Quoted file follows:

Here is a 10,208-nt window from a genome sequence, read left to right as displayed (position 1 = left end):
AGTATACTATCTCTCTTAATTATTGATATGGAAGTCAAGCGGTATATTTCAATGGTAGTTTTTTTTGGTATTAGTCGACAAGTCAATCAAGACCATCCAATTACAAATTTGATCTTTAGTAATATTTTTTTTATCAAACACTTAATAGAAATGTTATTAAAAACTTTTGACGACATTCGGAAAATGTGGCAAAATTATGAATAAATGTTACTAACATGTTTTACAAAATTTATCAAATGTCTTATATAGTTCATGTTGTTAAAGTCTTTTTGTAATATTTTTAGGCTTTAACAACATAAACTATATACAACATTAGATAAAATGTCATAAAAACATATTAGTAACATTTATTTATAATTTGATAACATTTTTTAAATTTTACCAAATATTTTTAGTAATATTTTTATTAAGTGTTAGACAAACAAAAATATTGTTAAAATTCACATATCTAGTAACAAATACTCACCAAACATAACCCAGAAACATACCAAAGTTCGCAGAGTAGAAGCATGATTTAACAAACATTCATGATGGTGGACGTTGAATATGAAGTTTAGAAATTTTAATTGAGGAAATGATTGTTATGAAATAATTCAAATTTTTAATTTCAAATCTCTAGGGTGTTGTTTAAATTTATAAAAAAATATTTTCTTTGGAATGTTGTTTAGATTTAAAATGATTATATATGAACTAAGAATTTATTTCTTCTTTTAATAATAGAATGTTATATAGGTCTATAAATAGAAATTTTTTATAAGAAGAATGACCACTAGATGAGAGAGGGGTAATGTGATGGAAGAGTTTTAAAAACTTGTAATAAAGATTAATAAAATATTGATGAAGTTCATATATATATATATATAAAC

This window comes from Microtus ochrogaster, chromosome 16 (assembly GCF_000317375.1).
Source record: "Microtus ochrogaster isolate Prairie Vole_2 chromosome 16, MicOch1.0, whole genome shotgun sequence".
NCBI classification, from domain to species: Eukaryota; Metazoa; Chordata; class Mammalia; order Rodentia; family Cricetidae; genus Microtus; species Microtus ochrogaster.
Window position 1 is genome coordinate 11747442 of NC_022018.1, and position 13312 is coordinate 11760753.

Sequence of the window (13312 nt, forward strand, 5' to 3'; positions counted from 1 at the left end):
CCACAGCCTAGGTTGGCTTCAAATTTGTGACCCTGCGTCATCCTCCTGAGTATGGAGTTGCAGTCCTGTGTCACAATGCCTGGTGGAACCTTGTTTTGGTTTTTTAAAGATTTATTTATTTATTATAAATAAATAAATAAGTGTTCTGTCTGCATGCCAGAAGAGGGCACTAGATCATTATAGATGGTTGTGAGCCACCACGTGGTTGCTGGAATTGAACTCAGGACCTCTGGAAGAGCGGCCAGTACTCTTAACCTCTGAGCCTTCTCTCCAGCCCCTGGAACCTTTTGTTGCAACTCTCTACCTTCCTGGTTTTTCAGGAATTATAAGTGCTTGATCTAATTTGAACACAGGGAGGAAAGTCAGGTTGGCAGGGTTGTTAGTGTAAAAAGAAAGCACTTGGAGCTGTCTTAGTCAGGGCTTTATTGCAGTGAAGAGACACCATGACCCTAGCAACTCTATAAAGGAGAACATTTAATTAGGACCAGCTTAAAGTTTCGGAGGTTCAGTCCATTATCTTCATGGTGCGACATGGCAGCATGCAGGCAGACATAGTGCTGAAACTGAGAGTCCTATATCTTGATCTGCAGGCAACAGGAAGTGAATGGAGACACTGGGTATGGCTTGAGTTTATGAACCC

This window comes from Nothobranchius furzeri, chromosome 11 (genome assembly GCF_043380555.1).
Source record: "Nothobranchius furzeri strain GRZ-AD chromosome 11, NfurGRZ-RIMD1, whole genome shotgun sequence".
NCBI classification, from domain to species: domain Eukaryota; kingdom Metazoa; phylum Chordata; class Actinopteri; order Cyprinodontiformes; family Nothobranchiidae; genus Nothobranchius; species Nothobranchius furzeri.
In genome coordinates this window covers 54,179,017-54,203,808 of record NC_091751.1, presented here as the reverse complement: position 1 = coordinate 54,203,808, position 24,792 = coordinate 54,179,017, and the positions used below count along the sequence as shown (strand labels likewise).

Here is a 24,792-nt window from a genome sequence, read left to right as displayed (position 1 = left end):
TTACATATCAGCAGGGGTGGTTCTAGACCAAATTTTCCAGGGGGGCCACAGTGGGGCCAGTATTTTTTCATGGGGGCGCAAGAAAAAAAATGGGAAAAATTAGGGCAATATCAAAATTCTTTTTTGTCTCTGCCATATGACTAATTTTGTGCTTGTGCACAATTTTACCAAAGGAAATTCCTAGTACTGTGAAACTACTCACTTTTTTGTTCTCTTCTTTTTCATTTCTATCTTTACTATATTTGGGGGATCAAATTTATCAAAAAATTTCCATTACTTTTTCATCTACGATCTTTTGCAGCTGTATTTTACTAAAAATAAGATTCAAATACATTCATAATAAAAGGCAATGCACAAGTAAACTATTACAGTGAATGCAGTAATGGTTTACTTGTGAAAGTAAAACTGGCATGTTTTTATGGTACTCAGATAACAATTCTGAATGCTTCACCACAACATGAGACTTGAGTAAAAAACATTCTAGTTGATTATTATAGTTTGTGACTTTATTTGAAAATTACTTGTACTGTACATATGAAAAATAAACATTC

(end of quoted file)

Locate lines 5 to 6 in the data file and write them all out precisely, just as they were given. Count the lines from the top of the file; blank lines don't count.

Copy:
NCBI classification, from domain to species: Eukaryota; Metazoa; Chordata; class Mammalia; order Rodentia; family Cricetidae; genus Microtus; species Microtus ochrogaster.
Window position 1 is genome coordinate 11747442 of NC_022018.1, and position 13312 is coordinate 11760753.